The adjustment period is the period of time a plant needs to adjust from its life in optimal conditions at the nursery or greenhouse, to the less optimal conditions within your home. Remember, most houseplants are tropical in origin and naturally grow in moist, warm jungles with a lot of sunshine - doesn’t really sound like a typical English home to me! Therefore, you need to allow the plant to make changes in order to adapt to its new environment. The bigger the difference between nursery and home, the longer the adjustment period and the more likely it is that you will see physical changes in your plant. Depnding on your home environment, you may see marked changes in your plant, but you also may not notice much change at all. The changes you do see could manifest as browning of older leaves, tips of leaves browning, or leggy/lopsided growth. Eventually, the rate of leaf death to leaf growth will balance and your plant should settle. It is important to remember that it is unlikely your plant will continue to look as perfect as it did in the nursery - instead of thinking purely of the aesthetics of the plant, consider how that plant has adapted to its new home and enjoy the process of helping it through its adjustment. Your plant may no longer look symmetrical for example, or perhaps the older leaves have browned and fallen off, but your plant is now surviving in a way that is completely unique to the environment you have chosen for it. Hopefully once you have understood the adjustment period and accepted that plants won’t look perfect forever even if given optimal conditions, you will no longer feel disappointed when you see your plant change. There is a satisfaction that comes from caring for a plant - celebrating new growth as well as accepting its changes. If you change your focus from how the plant looks and focus instead on how the plant grows and changes over time, you will have a much deeper appreciation for your leafy friend!

What plant is best for me?

Firstly, what I have learnt the hard way is that trendy, fashionable plants are not always the easiest to care for - they may be the plant you want, but they may also not last long in your care! If you are considering buying any houseplant, make sure you do your research BEFORE you buy it. You need to be honest with yourself about how much space and time you are prepared to give up for your new plant. With so many houseplants to choose from these days, it can be tricky knowing where to start. Hopefully the information below will help you make the right choice on which plant is for you. Space – Have you got it? If you live in an apartment or have little space that you can afford to fill with plants, do not worry! There are lots of houseplants that have compact growth and won’t grow too large over a short space of time. It is also worth considering plants that trail downwards to give an added effect to a small space, or think about grouping small plants together to create a jungle effect. Houseplants that suit small spaces include: • Cacti • Succulents • Peperomia • String of pearls If you are lucky enough to have ample space to fill with lovely plants and kokedama, then you really can’t go wrong. Some plants that make a real statement in any room include: • Monstera Deliciosa • Peace Lily • Spider Plant • Rubber Plant • Devil’s Ivy Of course, don’t forget that one of the main bonuses of owning a kokedama is that, due to the size of the moss ball, the plant is unlikely to ever grow to an uncontrollable size. This should ensure that kokedama will live happily in majority of housing situations, given they are cared for correctly. How committed are you? Many people seem to think they are “black thumbed" or are unable to keep any houseplants alive – but this is simply not the case! With a bit of patience, everybody can be successful plant parents. If you know that you won’t be able to dedicate much time towards caring for your houseplant or kokedama, or if you are a beginner and want to choose something low maintenance, there are still many options which could suit you. Some of the lowest maintenance houseplants and kokedama include: • ZZ plant • English Ivy • Snake Plant • Parlour Palm Why do you want a houseplant? It’s also really important to ask yourself what you want out of a kokedama or houseplant, and why you are purchasing one in the first place. Is it because you like the way they look? Is it to purify the air? Do you have children or pets to consider? These considerations will help you decide which plant is right for you. Plants to avoid if you have children or pets (or atleast keep out of reach): • English Ivy • Diffienbachia • Peace Lily • Pothos Some air-purifying plants: • Peace Lily • Boston Fern • Rubber Plant • English Ivy • Snake Plant • Spider Plant So there you have it, hopefully these tips will help you decide which indoor plant is best for you. You don’t have to be an expert in order to keep houseplants alive, and if you select the right plant, you will truly benefit from all the joy that plants can bring us!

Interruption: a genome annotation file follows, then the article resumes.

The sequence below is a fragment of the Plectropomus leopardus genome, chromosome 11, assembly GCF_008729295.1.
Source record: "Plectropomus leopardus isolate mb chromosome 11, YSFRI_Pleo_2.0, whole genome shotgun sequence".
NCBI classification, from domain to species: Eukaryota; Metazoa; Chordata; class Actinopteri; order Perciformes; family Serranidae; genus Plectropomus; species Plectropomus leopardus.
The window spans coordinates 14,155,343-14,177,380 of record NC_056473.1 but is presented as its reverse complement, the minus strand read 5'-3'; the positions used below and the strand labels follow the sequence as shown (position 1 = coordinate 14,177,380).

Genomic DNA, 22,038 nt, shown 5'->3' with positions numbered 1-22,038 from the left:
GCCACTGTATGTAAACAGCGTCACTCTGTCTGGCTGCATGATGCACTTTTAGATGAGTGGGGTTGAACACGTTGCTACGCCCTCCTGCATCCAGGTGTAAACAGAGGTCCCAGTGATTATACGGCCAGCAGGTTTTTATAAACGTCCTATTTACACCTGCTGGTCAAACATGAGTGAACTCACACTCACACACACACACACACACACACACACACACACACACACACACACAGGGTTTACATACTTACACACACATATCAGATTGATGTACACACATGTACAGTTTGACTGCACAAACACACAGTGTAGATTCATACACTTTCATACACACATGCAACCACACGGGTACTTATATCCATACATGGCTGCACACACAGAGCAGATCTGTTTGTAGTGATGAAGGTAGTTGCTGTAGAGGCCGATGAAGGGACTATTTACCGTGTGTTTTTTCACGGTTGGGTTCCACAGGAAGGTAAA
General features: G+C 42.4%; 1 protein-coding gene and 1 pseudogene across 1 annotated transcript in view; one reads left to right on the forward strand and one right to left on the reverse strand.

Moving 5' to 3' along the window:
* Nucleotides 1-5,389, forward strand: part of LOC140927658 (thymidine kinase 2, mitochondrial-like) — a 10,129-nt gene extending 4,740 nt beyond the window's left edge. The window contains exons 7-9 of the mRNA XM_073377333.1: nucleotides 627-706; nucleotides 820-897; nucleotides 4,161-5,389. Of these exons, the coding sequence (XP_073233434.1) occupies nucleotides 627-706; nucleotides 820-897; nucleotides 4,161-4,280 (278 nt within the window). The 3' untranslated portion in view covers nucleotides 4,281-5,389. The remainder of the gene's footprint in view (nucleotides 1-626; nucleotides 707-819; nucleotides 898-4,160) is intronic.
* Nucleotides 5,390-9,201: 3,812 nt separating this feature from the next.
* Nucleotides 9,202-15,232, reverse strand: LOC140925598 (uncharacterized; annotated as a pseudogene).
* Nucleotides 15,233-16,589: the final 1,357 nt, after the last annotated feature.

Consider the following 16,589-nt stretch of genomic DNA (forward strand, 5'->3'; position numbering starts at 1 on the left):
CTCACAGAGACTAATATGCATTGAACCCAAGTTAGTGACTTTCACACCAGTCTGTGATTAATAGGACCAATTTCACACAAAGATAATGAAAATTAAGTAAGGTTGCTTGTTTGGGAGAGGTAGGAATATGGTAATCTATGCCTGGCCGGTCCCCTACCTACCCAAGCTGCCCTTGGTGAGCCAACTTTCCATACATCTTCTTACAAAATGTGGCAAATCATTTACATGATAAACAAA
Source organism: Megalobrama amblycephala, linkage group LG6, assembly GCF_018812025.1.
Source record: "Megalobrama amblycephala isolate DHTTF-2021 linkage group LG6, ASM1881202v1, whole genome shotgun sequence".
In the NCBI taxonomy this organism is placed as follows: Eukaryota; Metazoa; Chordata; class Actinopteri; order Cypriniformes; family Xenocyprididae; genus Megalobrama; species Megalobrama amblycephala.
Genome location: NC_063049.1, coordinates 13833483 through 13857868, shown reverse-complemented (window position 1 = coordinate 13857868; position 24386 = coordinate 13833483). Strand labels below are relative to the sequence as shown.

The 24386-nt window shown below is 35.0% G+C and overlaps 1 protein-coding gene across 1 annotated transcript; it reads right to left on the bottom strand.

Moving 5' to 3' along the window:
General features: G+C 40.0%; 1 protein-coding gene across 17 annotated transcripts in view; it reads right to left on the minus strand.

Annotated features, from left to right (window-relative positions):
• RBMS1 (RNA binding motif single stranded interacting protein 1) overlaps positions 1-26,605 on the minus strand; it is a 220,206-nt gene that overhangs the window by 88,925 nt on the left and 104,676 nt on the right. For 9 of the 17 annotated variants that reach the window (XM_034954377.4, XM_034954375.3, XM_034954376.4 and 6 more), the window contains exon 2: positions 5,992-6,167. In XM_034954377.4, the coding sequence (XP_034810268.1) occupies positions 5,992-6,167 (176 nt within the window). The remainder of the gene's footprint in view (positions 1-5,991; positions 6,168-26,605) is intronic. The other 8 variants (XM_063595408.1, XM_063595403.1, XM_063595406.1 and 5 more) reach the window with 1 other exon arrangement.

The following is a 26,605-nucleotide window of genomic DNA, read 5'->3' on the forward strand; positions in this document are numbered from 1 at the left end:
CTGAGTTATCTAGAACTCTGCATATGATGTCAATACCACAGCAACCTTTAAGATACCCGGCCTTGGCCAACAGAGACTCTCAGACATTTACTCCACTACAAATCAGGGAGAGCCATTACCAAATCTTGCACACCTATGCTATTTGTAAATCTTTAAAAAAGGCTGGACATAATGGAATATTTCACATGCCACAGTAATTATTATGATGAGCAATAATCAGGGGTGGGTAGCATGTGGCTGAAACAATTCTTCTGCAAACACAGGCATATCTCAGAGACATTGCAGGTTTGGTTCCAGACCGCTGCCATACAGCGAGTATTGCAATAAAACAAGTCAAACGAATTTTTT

Below is some general information that I hope will be useful to people who are interested in knowing more about keeping houseplants happy and healthy in their homes. The Lighting and watering section explains the relationship between the two, and will hopefully help people change their mindset about watering - there is no set watering schedule for any plant, the key is to understand how a plant uses water and why it would need watering (or not).


The adjustment period section explains why plants change over time, and why your plant that you have bought from a plant nursery does not continue to look perfect in your home long term. It also touches on some common changes that you may observe from your plant, and explains why these changes do not indicate that your plant is dying.


In the last section I try to give some suggestions of plants that I think are great for a newbie, or for someone that has had trouble keeping houseplants alive in the past.


If there is any information that you would like to see added to this section of the website, I’d love to hear your feedback!